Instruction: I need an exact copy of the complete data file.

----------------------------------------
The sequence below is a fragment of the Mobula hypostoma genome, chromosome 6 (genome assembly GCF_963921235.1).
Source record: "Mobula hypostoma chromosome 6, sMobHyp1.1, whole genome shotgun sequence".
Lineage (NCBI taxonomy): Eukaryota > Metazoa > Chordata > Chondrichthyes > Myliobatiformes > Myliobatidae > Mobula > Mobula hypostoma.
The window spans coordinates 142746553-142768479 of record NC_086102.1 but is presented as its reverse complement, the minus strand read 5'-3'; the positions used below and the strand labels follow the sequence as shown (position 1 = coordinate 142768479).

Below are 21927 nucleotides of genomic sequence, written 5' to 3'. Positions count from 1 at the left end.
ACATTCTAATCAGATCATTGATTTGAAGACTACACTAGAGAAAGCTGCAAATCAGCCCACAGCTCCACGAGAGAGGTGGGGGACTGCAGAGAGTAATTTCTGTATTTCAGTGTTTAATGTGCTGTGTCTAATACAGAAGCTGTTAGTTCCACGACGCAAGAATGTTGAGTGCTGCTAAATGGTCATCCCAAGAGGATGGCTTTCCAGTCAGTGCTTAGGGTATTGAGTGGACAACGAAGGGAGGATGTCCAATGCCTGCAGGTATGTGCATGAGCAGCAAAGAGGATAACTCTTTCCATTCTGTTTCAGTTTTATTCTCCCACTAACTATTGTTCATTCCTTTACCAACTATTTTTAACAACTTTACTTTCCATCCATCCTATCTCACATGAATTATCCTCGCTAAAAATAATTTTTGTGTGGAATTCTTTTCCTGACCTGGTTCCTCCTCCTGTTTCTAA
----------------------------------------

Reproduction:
The sequence below is a fragment of the Mobula hypostoma genome, chromosome 6 (genome assembly GCF_963921235.1).
Source record: "Mobula hypostoma chromosome 6, sMobHyp1.1, whole genome shotgun sequence".
Lineage (NCBI taxonomy): Eukaryota > Metazoa > Chordata > Chondrichthyes > Myliobatiformes > Myliobatidae > Mobula > Mobula hypostoma.
The window spans coordinates 142746553-142768479 of record NC_086102.1 but is presented as its reverse complement, the minus strand read 5'-3'; the positions used below and the strand labels follow the sequence as shown (position 1 = coordinate 142768479).

Below are 21927 nucleotides of genomic sequence, written 5' to 3'. Positions count from 1 at the left end.
ACATTCTAATCAGATCATTGATTTGAAGACTACACTAGAGAAAGCTGCAAATCAGCCCACAGCTCCACGAGAGAGGTGGGGGACTGCAGAGAGTAATTTCTGTATTTCAGTGTTTAATGTGCTGTGTCTAATACAGAAGCTGTTAGTTCCACGACGCAAGAATGTTGAGTGCTGCTAAATGGTCATCCCAAGAGGATGGCTTTCCAGTCAGTGCTTAGGGTATTGAGTGGACAACGAAGGGAGGATGTCCAATGCCTGCAGGTATGTGCATGAGCAGCAAAGAGGATAACTCTTTCCATTCTGTTTCAGTTTTATTCTCCCACTAACTATTGTTCATTCCTTTACCAACTATTTTTAACAACTTTACTTTCCATCCATCCTATCTCACATGAATTATCCTCGCTAAAAATAATTTTTGTGTGGAATTCTTTTCCTGACCTGGTTCCTCCTCCTGTTTCTAA